Swyer syndrome is a condition that affects sex development. Sex development usually follows a particular path based on an individual's chromosomes; however, in Swyer syndrome, sex development is not typical for the affected individual's chromosomal pattern.
In many individuals with Swyer syndrome, the cause is unknown. However, variants (also known as mutations) in one of several genes have been found to cause the condition in some affected individuals.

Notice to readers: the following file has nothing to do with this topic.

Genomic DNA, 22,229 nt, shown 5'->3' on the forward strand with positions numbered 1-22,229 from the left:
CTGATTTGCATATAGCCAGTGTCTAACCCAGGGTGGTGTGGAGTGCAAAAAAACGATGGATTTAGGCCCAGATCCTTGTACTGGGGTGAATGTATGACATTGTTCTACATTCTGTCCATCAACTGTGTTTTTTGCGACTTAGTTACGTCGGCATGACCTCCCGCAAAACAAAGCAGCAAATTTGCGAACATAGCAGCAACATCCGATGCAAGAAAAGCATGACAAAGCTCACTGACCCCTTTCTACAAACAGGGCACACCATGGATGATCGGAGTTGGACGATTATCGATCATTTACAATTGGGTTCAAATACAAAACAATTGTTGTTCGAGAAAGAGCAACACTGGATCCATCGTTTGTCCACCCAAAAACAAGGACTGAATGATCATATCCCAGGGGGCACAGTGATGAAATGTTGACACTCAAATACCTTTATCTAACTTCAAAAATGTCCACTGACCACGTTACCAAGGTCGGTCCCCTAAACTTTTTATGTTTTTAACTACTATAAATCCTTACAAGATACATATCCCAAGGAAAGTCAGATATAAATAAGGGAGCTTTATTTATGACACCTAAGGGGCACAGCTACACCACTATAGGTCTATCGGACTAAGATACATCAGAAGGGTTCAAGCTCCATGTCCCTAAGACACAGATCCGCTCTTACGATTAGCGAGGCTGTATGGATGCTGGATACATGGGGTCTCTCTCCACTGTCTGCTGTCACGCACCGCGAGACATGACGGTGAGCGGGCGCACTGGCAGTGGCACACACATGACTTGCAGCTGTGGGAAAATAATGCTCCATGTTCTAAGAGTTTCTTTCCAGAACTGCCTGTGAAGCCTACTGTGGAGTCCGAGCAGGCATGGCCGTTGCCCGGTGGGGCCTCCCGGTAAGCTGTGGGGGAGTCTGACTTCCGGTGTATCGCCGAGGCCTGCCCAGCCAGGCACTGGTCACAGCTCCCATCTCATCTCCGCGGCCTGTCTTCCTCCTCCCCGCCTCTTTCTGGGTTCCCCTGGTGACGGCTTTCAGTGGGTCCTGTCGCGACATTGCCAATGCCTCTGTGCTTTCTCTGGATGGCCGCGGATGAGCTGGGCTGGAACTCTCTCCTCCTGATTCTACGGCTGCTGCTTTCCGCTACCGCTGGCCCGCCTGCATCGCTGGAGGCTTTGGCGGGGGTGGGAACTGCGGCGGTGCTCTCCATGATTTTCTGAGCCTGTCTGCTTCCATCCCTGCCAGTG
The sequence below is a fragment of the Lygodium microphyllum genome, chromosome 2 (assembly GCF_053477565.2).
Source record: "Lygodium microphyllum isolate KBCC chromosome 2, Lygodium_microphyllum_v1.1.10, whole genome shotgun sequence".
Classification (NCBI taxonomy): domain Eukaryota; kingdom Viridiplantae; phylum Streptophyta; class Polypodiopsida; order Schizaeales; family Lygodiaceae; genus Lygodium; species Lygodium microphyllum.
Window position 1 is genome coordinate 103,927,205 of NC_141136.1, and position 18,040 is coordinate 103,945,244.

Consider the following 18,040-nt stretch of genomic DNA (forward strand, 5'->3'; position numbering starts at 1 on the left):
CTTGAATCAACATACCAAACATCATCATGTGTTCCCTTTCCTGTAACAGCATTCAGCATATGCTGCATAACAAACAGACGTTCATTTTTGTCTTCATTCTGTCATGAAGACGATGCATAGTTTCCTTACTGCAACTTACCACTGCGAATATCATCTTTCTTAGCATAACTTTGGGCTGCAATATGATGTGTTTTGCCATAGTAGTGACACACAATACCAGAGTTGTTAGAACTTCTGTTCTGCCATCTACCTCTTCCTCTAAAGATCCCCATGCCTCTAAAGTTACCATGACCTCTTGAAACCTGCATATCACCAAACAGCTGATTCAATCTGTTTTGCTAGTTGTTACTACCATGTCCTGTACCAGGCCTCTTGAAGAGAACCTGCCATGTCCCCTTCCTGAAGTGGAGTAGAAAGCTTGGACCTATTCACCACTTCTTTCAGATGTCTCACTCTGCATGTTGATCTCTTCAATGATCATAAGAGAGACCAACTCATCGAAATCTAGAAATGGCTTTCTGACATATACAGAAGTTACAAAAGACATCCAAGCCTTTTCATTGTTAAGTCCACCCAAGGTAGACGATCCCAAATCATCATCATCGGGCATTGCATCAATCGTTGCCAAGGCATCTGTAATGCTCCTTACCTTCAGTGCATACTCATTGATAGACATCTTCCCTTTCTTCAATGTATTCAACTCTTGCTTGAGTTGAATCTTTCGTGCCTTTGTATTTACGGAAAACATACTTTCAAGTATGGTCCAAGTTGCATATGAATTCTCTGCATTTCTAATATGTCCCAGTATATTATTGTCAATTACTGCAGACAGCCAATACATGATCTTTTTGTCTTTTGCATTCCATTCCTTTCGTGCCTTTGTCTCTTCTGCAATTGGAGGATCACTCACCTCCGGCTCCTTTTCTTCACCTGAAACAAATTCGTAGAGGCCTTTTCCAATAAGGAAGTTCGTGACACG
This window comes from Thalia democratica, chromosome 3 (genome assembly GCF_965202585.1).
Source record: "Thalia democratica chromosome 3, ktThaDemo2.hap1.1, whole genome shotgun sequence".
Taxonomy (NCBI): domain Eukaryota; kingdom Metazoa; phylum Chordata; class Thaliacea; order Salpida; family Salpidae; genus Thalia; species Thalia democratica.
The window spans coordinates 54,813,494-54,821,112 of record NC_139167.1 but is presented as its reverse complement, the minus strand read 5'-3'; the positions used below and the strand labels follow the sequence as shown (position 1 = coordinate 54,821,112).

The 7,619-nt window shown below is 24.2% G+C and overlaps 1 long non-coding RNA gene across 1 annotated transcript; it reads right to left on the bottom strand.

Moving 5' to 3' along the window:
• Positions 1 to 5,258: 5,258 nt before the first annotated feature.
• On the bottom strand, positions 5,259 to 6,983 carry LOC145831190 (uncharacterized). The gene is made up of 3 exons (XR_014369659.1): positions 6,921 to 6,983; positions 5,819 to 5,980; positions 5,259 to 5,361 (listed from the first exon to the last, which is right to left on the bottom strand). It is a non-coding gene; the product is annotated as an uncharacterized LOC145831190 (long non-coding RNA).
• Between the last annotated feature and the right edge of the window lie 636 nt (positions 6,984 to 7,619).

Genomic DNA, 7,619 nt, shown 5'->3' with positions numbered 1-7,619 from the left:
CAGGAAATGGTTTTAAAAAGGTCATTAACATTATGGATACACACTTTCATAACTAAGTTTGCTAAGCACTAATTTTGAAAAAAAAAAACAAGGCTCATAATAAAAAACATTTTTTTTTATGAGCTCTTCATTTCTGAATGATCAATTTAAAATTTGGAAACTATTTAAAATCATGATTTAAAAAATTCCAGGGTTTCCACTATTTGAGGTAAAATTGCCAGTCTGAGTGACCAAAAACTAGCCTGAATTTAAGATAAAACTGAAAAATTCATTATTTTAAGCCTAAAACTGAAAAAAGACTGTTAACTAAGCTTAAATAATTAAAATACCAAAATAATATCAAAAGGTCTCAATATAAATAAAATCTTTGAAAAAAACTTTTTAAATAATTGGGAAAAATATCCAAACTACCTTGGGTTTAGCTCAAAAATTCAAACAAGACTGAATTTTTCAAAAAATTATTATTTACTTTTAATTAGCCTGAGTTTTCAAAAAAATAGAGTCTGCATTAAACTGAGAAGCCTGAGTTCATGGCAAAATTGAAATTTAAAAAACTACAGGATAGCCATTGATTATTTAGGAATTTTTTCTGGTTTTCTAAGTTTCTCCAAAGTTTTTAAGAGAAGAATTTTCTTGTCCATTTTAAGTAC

Swyer syndrome occurs in approximately 1 in 80,000 people.
Most cases of Swyer syndrome are not inherited; they occur in people with no history of the condition in their family. These cases often result from new (de novo) variants in a gene that occur during the formation of reproductive cells (eggs or sperm) or in early embryonic development. Noninherited cases can rarely result from nongenetic causes.
Published Date: February 25, 2022Published By: National Institutes of Health